This special issue of Administory focuses on the relationship between different traditions of literature or art, on the one hand, and of state administration, on the other. By highlighting the "story" in Administory, it seeks to unpack aesthetic configurations manifest in literary and artistic works engaging with bureaucratic topics and spaces, set in (or against) a variety of historical backgrounds. Drawing on literature, but also on film or other arts to highlight different administrative cultural contexts and then contrasting them in their specificity is the goal of the edition. We therefore welcome contributions discussing the ways in which specific narrative or visual strategies and stylistic devices identifiable in these works help to shape a distinct imagery of specific administrations, with their underlying complexities, tensions, and paradoxes. In short, the issue deals with the aesthetics of specific administrative cultures.
To what extent and under what auspices does the rhetoric of monotony, repetition, impersonality, and colourlessness constitute the defining trait of “bureaucratic ambiance”? How do particularly literary discourses integrate, reproduce, or subvert administrative writing practices by borrowing from their textual forms and formulations? Looking at the materiality and the corporeality of officialdom, in the spirit of Jan Banning’s seminal photographic exhibition Bureaucratics, how do photographs or paintings capture or reflect the diverse aesthetic properties of administrative cultures at various levels, in diverse epochs and in different regions? Ideally, these inquiries will inform a wider conversation on inventories of bureaucratic objects and the identity of bureaucratic subjects, charting the circulation of affective, textual, and pictorial flows within administrative apparatuses.
Historical and sociological studies of state administration have emphasized the importance of the “look” of bureaucracy. In literary scholarship, as well as in film studies and art history, there is a rich tradition of exploring the administrative intricacies deployed in works of fiction, in poetry and drama, or in movies and in paintings. By spotlighting literary, artistic and cinematographic responses to or reflections of administrative forms and designs, setups and workflows, this issue seeks to make a significant contribution to our understanding of the interplay between artistic and administrative forms. Exploring bureaucracy’s influence on aesthetics, this special issue is inspired, amongst others, by Dean de la Motte’s analysis of modern French literature’s celebration and narrativization of the “accretion of writing, circularity, stasis, re-production, rewriting, postponement.” Another highly productive framework for the study of public administration and literature is proposed by Ceri Sullivan’s exploration of the “aesthetic problems” produced by bureaucracy, or by Kerstin Stüssel’s concept of “mitschriften”.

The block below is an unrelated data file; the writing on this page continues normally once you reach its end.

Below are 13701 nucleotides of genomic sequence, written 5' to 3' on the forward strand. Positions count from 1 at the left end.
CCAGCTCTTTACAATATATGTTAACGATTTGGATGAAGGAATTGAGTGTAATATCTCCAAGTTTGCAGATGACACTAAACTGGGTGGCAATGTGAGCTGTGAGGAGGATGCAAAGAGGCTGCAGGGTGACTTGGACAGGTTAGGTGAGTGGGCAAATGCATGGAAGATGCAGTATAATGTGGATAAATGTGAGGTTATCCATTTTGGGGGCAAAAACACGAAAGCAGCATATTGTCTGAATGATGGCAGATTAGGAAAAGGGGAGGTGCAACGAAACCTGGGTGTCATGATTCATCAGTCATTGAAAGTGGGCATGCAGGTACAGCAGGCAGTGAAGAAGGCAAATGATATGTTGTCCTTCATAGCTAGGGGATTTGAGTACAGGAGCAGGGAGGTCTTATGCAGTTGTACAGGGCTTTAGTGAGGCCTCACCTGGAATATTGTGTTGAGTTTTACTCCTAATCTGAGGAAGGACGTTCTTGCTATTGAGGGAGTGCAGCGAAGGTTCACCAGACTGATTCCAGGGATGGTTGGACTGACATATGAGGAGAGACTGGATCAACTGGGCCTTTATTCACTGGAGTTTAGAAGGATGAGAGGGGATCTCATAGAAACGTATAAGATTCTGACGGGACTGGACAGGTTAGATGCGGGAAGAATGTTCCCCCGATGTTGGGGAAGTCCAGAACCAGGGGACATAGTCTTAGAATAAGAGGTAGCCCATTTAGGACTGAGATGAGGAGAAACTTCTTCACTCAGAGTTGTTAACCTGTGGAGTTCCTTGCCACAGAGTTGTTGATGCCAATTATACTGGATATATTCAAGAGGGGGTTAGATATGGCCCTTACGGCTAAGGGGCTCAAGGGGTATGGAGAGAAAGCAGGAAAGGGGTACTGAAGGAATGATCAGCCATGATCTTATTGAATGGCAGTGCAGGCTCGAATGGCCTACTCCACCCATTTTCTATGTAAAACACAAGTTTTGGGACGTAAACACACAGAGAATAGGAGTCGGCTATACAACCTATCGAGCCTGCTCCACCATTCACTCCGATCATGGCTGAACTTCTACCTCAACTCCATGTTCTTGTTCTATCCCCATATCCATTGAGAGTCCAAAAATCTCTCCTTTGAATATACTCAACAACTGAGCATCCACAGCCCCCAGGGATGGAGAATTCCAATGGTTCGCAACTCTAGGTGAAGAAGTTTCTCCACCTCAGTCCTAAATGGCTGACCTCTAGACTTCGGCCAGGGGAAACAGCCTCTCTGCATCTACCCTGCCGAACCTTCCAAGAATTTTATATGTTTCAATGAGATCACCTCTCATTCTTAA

Aiming to supplement and continue these efforts, the special issue invites contributions on:
- comparative approaches to administrative cultures and literature
- links between administrative and literary, artistic or filmic forms
- materiality and corporeality of officialdom
- affective regimes in bureaucratic narratives and scenarios
- administrative tropes, figures and aesthetics in fiction, poetry, drama, in film, painting and conceptual art
- literary writers employed as state officials
- early modern commissioned artists such as Jan van Ravesteyn, state-sponsored modern artists such as Alexander Rodchenko, and later conceptual artists such as Sol Le Witt, Claes Oldenburg, or Ingrid and Ian Baxter, who dealt with bureaucracy as an aesthetic phenomenon under different conditions
- examinations of and critiques of bureaucracy in feature films like Brazil, in documentaries like Frederick Wiseman's, and also in television and streaming serials like Mad Men and The Office.
We welcome research that goes beyond the Western canon and explores administrative aesthetics in ancient, modern, and contemporary works of art, film, and world literature. The contributions can be written in German, English or French.
The issue is edited in collaboration with Jonathan Foster (Stockholm University), Alexandra Irimia (Western University) and Burkhardt Wolf (University of Vienna). If you would like to propose an article for this volume, please submit an abstract (max. 2,500 characters) including a title and a short CV until May 31th to Alexandra Irimia (firstname.lastname@example.org) and Jonathan Foster (email@example.com).
ADMINISTORY sees itself as a platform to publish and discuss cutting-edge research on the history of administration. The journal, which appears once a year with double blind peer-review procedures, is interdisciplinary, trans-epochal and transnational as well as methodologically open. ADMINISTORY thus establishes itself as an interface between historical-cultural research and the debates on state and administration in the social sciences, law and political sciences. Contributions are published in English, German or French.
For further information on ADMINISTORY: https://content.sciendo.com/view/journals/adhi/adhi-overview.xml